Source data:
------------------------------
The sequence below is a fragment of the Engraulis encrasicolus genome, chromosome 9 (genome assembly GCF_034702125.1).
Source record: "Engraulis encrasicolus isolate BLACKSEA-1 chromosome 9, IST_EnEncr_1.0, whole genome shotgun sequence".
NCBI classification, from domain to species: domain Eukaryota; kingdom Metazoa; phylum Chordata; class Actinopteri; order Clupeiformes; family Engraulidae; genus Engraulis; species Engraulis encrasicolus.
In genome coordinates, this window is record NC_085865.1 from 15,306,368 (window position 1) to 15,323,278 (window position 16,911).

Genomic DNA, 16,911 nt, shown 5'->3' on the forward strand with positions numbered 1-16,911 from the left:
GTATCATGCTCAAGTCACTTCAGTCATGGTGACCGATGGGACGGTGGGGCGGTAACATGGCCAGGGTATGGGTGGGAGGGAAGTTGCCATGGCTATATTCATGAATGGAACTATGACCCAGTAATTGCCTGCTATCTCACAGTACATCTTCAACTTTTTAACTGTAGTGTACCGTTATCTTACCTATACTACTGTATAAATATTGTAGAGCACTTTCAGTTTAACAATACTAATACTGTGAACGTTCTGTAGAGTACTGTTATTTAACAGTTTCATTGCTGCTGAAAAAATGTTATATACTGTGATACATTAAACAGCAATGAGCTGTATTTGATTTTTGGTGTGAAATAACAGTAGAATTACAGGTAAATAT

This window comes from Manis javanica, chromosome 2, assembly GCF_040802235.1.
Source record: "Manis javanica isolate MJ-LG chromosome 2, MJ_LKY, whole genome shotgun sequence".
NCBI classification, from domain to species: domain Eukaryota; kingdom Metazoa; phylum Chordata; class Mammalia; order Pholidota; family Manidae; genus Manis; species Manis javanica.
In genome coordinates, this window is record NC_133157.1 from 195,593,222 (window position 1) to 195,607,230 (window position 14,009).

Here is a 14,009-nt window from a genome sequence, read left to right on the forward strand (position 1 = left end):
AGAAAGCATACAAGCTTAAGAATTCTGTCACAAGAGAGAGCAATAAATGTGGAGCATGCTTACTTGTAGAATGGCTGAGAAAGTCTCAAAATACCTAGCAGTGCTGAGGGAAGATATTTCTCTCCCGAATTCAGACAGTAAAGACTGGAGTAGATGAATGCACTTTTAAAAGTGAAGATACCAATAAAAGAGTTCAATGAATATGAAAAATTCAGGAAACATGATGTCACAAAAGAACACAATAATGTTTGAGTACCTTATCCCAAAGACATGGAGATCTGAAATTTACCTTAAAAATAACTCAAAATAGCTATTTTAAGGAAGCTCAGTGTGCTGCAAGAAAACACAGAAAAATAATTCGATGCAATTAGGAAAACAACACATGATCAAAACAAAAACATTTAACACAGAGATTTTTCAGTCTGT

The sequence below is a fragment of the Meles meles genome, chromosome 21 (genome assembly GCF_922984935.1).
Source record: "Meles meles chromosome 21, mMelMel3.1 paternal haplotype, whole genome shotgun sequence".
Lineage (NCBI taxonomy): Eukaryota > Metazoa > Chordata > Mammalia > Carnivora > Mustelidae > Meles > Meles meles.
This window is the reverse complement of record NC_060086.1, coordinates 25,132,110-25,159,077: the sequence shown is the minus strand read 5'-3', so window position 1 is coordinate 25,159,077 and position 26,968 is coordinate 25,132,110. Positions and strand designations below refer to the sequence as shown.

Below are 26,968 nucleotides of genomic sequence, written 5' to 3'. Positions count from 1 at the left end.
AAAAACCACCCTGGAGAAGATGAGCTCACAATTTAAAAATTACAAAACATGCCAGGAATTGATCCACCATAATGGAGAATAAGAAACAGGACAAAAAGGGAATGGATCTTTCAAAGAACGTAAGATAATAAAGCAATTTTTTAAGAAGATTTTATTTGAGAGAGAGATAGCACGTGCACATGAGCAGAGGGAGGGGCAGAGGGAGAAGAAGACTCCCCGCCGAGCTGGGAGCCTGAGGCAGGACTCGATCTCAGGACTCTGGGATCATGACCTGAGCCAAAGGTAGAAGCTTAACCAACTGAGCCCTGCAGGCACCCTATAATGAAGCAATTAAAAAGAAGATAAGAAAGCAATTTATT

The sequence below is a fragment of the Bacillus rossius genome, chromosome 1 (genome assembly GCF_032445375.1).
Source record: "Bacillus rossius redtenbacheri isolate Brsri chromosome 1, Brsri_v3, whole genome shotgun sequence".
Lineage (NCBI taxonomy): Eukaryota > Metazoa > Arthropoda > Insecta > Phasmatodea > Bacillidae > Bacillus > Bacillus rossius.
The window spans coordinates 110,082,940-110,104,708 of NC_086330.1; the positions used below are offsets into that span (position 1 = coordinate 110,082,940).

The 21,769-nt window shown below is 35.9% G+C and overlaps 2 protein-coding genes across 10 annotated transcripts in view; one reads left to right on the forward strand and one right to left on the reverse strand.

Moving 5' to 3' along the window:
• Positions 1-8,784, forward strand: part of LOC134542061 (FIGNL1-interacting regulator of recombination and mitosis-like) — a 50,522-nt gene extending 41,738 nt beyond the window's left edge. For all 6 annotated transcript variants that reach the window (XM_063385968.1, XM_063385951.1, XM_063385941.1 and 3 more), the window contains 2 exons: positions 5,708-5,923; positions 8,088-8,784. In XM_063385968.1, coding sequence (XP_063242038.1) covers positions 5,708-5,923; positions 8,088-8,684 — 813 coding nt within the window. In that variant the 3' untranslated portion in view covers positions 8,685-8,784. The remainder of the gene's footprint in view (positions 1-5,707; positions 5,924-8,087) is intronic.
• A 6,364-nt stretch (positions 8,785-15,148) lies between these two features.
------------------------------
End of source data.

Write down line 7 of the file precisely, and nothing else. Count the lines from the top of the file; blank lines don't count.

This window comes from Manis javanica, chromosome 2, assembly GCF_040802235.1.